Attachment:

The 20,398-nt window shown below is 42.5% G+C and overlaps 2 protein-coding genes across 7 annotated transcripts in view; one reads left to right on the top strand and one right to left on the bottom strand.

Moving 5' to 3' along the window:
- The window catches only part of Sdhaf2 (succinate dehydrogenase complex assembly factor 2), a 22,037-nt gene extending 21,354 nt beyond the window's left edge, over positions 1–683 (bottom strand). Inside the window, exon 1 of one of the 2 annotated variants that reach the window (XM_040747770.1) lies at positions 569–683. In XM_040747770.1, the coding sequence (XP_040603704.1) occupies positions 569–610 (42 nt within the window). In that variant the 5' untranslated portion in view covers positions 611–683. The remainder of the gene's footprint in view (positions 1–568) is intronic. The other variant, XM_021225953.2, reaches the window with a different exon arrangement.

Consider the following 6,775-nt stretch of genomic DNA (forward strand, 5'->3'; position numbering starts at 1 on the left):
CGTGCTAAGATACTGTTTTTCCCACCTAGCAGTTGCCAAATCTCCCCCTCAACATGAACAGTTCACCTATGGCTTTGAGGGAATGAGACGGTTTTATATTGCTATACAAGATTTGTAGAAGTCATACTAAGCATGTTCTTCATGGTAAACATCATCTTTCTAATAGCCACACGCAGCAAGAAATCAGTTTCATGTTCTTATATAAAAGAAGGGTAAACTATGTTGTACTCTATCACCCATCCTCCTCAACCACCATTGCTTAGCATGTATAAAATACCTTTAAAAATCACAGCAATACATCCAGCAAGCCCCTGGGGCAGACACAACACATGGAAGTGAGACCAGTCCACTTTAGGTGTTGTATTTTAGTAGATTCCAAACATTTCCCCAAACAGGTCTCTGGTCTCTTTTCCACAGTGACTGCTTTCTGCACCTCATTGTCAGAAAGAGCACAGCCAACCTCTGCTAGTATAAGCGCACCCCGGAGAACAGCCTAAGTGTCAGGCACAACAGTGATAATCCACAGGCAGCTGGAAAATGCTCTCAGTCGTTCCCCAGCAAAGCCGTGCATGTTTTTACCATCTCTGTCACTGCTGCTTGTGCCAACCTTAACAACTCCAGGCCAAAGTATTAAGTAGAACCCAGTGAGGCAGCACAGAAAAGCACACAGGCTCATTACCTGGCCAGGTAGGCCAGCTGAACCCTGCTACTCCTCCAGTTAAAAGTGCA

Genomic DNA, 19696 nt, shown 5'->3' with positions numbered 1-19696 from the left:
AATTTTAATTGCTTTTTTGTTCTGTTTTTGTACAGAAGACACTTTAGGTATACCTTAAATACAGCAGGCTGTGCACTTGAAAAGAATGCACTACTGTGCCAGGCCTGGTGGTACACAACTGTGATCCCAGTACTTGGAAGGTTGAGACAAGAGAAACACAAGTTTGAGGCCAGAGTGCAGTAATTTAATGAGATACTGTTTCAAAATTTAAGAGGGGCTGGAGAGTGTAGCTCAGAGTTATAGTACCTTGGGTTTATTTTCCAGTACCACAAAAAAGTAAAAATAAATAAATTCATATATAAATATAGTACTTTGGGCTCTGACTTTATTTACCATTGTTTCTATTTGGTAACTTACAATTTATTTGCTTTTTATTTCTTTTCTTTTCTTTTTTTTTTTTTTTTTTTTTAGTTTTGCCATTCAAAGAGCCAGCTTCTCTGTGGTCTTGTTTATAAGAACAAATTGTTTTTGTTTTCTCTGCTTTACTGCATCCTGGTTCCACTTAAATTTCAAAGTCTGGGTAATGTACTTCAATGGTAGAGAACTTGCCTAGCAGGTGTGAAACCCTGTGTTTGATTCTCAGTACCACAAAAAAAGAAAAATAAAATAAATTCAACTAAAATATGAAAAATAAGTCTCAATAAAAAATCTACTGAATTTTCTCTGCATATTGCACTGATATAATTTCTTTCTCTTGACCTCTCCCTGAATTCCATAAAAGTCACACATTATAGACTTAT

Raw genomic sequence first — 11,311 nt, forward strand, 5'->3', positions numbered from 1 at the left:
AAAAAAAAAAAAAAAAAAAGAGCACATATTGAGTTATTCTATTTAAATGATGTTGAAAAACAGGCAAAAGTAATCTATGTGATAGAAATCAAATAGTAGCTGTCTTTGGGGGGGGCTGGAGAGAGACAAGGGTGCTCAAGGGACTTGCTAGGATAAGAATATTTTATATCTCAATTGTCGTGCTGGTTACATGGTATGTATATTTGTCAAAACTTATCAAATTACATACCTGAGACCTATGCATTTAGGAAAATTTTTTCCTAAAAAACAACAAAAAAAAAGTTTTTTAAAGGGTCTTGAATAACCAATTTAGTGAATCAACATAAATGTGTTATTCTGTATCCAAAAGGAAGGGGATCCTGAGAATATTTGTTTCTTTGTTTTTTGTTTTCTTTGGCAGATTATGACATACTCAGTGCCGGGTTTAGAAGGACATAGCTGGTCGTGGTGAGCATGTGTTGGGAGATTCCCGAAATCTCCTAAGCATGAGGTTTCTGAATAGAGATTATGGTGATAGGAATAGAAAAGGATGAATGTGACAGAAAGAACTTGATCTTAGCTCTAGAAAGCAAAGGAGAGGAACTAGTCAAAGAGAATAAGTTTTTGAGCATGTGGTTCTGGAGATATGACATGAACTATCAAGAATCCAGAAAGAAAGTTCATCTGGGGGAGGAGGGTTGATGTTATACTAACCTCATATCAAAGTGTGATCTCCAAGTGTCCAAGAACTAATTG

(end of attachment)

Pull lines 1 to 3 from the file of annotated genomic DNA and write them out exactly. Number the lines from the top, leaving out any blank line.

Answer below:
The 20,398-nt window shown below is 42.5% G+C and overlaps 2 protein-coding genes across 7 annotated transcripts in view; one reads left to right on the top strand and one right to left on the bottom strand.

Moving 5' to 3' along the window:
- The window catches only part of Sdhaf2 (succinate dehydrogenase complex assembly factor 2), a 22,037-nt gene extending 21,354 nt beyond the window's left edge, over positions 1–683 (bottom strand). Inside the window, exon 1 of one of the 2 annotated variants that reach the window (XM_040747770.1) lies at positions 569–683. In XM_040747770.1, the coding sequence (XP_040603704.1) occupies positions 569–610 (42 nt within the window). In that variant the 5' untranslated portion in view covers positions 611–683. The remainder of the gene's footprint in view (positions 1–568) is intronic. The other variant, XM_021225953.2, reaches the window with a different exon arrangement.